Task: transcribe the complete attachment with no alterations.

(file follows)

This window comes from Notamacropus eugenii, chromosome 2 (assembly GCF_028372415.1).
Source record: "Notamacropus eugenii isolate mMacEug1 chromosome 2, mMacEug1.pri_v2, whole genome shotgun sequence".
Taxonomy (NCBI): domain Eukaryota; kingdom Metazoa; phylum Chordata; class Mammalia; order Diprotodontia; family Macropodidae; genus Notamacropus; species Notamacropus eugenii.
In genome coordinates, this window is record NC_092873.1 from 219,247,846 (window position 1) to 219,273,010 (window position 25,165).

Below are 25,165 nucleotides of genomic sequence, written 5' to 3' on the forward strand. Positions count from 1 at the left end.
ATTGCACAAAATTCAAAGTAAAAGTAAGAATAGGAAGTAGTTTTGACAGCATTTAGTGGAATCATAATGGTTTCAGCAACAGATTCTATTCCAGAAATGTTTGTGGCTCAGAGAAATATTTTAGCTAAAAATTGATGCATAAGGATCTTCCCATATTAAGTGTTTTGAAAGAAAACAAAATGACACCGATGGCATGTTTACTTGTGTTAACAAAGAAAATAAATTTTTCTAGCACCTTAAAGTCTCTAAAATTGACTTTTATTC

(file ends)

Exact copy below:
This window comes from Notamacropus eugenii, chromosome 2 (assembly GCF_028372415.1).
Source record: "Notamacropus eugenii isolate mMacEug1 chromosome 2, mMacEug1.pri_v2, whole genome shotgun sequence".
Taxonomy (NCBI): domain Eukaryota; kingdom Metazoa; phylum Chordata; class Mammalia; order Diprotodontia; family Macropodidae; genus Notamacropus; species Notamacropus eugenii.
In genome coordinates, this window is record NC_092873.1 from 219,247,846 (window position 1) to 219,273,010 (window position 25,165).

Below are 25,165 nucleotides of genomic sequence, written 5' to 3' on the forward strand. Positions count from 1 at the left end.
ATTGCACAAAATTCAAAGTAAAAGTAAGAATAGGAAGTAGTTTTGACAGCATTTAGTGGAATCATAATGGTTTCAGCAACAGATTCTATTCCAGAAATGTTTGTGGCTCAGAGAAATATTTTAGCTAAAAATTGATGCATAAGGATCTTCCCATATTAAGTGTTTTGAAAGAAAACAAAATGACACCGATGGCATGTTTACTTGTGTTAACAAAGAAAATAAATTTTTCTAGCACCTTAAAGTCTCTAAAATTGACTTTTATTC